Pregnancy-related complications are the leading cause of death for adolescent girls aged 15 to 19 globally, but while teen pregnancy rates are falling in sub-Saharan Africa, Latin America, the Middle East and North Africa, there's one region where rates are on the rise — the Asia-Pacific.
The teenage birth rate for girls aged 15 to 19 in low and middle income countries in the East Asia-Pacific has risen over the last 10 years, from 18 to 23 births in every 1000 girls, according to a new report from Plan International Australia titled Half a Billion Reasons.
Dr. Vanessa Torres-Ticzon specialises in adolescent medicine and focuses on teenage pregnancy in the Philippines, where one in 10 teenagers aged 15 to 19 are pregnant or mothers.
"They experience social stigma and stress, are at risk of experiencing abuse and violence, and are very much at risk of having a rapid repeat of pregnancy due to lack of proper education and access to family planning methods," the Manila doctor told BuzzFeed News.
"Teenage mothers are less likely to receive prenatal care due to fear of their parents ... hence they usually consult late in the pregnancy. Some of the women undergo unsafe abortions because abortion is illegal in the Philippines."
Every year, some 3.9 million girls aged 15 to 19 around the world undergo unsafe abortions, often driven underground by laws and policies that criminalise abortion or
restrict access to unmarried women.
In the Philippines, where the age of consent is 12, young women were afraid to use contraception for fear of becoming the subject of "gossip", Torres-Ticzon said.
"Some of the parents have a very conservative view of contraceptives and might think that using such preventive measure is a sin, or some are afraid of the possible side effects."
Not only is pregnancy risky for teenage mothers (who face higher risks of eclampsia and puerperal endometritis than older women) but babies born to adolescent mothers are at a much higher risk of dying than those born to women aged 20 to 24.
The World Bank has shown that for every year an adolescent girl remains in school after age 11, her risk of unplanned pregnancy declines by 6% throughout secondary school.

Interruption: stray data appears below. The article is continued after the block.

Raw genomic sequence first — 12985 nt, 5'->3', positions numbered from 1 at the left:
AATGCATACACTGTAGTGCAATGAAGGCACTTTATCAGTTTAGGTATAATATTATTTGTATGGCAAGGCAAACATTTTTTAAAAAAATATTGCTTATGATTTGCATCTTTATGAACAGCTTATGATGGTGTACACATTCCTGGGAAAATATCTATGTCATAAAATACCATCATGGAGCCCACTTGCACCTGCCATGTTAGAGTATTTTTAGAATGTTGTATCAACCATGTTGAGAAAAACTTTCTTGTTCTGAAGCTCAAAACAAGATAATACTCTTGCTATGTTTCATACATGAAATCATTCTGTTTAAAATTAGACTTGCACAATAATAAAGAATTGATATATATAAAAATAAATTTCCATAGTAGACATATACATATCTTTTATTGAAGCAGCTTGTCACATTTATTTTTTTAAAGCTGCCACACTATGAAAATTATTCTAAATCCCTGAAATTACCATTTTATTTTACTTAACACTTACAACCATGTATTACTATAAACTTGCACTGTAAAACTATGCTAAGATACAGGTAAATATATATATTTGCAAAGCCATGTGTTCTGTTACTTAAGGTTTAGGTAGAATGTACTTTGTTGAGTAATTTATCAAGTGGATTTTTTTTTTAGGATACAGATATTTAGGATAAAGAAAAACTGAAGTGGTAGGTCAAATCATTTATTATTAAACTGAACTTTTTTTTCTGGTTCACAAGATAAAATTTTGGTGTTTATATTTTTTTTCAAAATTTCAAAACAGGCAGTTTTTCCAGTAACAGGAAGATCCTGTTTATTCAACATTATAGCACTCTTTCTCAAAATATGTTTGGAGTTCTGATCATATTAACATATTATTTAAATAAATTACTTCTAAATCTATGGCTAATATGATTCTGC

Philippine Center for Population and Development executive director Dr. Jonathan Flavier said there were barriers for teenagers wanting to access reproductive healthcare.
"There are qualifications [to the Responsible Parenthood and Reproductive Health Law] that deter access, like requiring parental consent before contraceptive services are provided to young people below 18-years-old," Flavier told BuzzFeed News.
"Pregnancies among teens tend to affect or even terminate schooling and diminish opportunities for livelihood and earning potential.
"The Young Adult Fertility & Sexuality Survey [from the University of the Philippines Population Institute] shows increasing sexual activity before age 18 is up from 13% in 1994 ... to 24% in 2013, so we may expect pregnancy rates to also go higher."
If all the unmet contraceptive needs of women and girls were met in developing countries, unplanned pregnancies and births would fall by 75%, the US-based Guttmacher Institute, a research and advocacy group for reproductive health, found last year.
Representatives from Plan International Australia met with parliamentarians in Canberra last week, including foreign minister Julie Bishop, to call for specific aid and development policies to improve the lives of the world’s 500 million adolescent girls.
Since then the Australian government has flagged potential aid cuts at the upcoming federal budget.
“Cutting the aid budget yet again, while paying out billions in corporate tax cuts, would be a devastating blow to teenage girls around the world," Plan International Australia director Susanne Legena told BuzzFeed News.